While the Kip Keino Classic was created to help showcase Kenya’s best athletes to an international audience, the World Athletics Continental Tour Gold meeting in Nairobi has become much more than just that.
It has helped develop and build human capacities in all the fields associated with a high-level athletics event in the country; from event organisers to event technicians, to journalists, to stadium announcers, to commentators, and the camera crew, among others.
The event is named after two-time Olympic champion Kipchoge Keino, one of the country’s pioneering athletes throughout the 1960s and 1970s, and the legendary runner’s son will be working at the event.
Martin Keino – together with 2008 Olympic 800m champion Wilfred Bungei, as was the case last year – will be commentating at the meeting.
“The experience for me last year was amazing,” said Keino, who himself was an international middle-distance runner. “I got to commentate when the event happened at the end of the 2021 season when the world’s top athletes were coming back from the Olympic Games and after ending their Diamond League season, so the interaction and discussion with the runners after having had a fabulous year – like with Soufiane El Bakkali, having beaten the Kenyans at the Olympics – was wonderful.
“I saw Ferdinand Omanyala open doors to the local sprint talents in the country after his record-breaking 100m run. I sat down with other world’s best sprinters like Trayvon Bromell and they said that Nairobi is the destination to run fast times.
“Next month, I am looking forward to commentating again on Omanyala and on other distance events,” added Keino, looking ahead to the third edition of the meeting, due to take place on 7 May. “I’m eager to see how the athletes will be approaching the beginning of the season with high hopes and other great ambitions ahead of the year. The interest among Kenyan fans also seems to be bigger this year. I am getting a lot of phone calls with people expressing interest to be at the event.”
As an athlete, Keino was a regular on the international circuit throughout the late 1990s and early 2000s, recording PBs of 3:33.00 for 1500m, 3:52.33 for the mile, 4:53.84 for 2000m and 7:35.97 for 3000m – all faster than his father’s bests. His career as a commentator began at the 2007 World Cross Country Championships in Mombasa, just a year or so after he retired from competitive running.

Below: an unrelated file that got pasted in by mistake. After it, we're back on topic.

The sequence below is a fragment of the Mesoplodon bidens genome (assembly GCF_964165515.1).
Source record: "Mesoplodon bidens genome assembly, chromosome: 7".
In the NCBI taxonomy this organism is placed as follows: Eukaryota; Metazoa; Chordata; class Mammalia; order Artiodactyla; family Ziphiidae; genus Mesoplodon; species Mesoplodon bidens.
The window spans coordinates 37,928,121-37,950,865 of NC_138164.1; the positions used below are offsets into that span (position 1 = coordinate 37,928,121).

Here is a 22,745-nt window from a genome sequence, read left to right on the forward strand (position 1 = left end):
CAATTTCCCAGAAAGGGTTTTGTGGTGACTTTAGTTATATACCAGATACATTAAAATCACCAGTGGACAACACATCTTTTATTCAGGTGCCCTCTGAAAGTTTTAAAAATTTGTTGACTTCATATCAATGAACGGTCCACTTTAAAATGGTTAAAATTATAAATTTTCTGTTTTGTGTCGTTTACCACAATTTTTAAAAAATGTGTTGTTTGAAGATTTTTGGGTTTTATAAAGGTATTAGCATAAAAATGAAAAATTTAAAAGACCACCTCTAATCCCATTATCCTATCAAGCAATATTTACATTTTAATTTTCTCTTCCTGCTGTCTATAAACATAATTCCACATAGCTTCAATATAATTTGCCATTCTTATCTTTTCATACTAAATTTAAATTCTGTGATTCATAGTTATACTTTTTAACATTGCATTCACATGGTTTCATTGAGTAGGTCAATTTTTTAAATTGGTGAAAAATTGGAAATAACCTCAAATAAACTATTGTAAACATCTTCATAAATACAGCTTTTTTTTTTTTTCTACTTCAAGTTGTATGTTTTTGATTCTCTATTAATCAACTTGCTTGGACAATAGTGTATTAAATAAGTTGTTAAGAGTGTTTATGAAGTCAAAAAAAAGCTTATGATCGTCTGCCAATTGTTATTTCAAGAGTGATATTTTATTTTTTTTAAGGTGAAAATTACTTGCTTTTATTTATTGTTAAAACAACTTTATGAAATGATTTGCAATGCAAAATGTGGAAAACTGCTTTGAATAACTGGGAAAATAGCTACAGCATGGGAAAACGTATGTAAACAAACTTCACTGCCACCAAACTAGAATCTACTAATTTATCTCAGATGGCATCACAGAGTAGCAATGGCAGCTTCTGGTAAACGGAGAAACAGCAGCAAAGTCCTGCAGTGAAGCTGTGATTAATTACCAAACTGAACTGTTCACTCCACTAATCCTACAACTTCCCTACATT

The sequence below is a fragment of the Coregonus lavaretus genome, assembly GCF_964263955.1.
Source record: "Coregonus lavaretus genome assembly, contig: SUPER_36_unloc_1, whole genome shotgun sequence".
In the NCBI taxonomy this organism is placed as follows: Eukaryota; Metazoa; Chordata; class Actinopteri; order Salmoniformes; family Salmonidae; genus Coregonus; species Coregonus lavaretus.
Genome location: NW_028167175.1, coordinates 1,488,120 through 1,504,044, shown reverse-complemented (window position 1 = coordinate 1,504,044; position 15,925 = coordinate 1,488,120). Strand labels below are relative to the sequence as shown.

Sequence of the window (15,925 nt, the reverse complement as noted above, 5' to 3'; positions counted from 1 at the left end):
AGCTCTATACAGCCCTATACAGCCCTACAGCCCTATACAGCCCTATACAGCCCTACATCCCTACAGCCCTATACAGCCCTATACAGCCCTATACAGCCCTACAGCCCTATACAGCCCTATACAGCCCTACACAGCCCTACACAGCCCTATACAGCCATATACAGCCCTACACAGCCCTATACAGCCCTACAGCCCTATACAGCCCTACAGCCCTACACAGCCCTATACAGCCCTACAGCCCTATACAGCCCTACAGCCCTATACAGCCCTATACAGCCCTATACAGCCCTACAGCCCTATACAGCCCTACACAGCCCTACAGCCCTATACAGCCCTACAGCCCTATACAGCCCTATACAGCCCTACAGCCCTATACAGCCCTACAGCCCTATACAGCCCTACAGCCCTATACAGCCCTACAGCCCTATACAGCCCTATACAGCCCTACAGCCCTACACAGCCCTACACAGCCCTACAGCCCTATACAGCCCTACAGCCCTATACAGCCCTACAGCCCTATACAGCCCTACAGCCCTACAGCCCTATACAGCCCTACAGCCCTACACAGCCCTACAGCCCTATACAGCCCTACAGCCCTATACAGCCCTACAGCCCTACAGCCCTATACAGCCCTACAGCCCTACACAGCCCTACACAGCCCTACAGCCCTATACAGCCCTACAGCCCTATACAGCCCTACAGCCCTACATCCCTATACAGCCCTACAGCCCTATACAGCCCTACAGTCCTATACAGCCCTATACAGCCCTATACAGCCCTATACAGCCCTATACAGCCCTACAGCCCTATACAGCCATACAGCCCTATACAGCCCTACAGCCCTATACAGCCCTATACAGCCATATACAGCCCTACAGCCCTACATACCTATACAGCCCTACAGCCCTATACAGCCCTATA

“The BBC had asked me to help with their commentary, so my journey in commentating started then, almost by accident,” he says. “The interest has grown over time as I have been helping with some post-event analysis for different media houses.
“Coming from an athletics background, I’ve always been interested in researching other athletes. I enjoy being a commentator and I look up to people like Paul Walker and Steve Cram.”
Keino is so excited about the upcoming event which he terms the best athletics event in Africa, “perhaps even bigger than some of the diamond league events elsewhere.”
The high probability of running fast times in the altitude of Nairobi at the city’s Kasarani Stadium continues to attract some of the world’s best sprinters to the only World Athletics Continental Tour Gold meeting in Africa. World 100m champion Shelly-Ann Fraser-Pryce and Olympic 200m silver medallist Kenny Bednarek are among the leading sprinters that have already been announced by the meeting organiser, Barnaba Korir.
And while altitude isn’t necessarily conducive to fast times in distance events, Nairobi’s location – close to most of the distance training camps in east Africa – makes it an attractive prospect to the world’s leading endurance athletes.
Unlike the last edition when spectators were unable to attend due to Covid restrictions, this year’s meeting is expected to spark an electric atmosphere on 7 May. It also means that there will be some extra work for the organisers to manage the large crowds that are anticipated.
“A full stadium will be a bigger challenge for the media this year,” said Elias Makori, who is in charge of the media for the event. “We need to get the media tribune right, the accreditation, the manning of the mixed zone, and the flow of the interviews.
Makori believes that the more high-profile athletics events happen in the country, the more production teams, the cameramen, and the journalists improve on their skills.
“The Kip Keino Classic brings the world’s best runners to our local media, which is great exposure for them to improve on their expertise since most of them don’t usually travel to meet them in other high-level events out of the country,” he says.
“As part of the legacy of the event and for an even better event this year, we need to develop commentators and stadium announcers in Kenya, so we’ll be having a workshop to train some selected commentators and stadium announcers a few days to the Kip Keino Classic to make sure that it will be a great event,” he added. “This should equip the commentators and the stadium announcers on getting vital skills to make their work even better. We are hoping to recruit some female commentators as well.”
Like many of the fans who’ll be heading to the Kasarini Stadium on 7 May, Makori is expecting bigger and better things from this year’s meeting.
“This year, I am looking forward to some even better performances,” he said. “Omanyala will now be under pressure given that he is now more known. And being a championship year, I think the stakes are higher for the runners given that some will be chasing the qualification times.”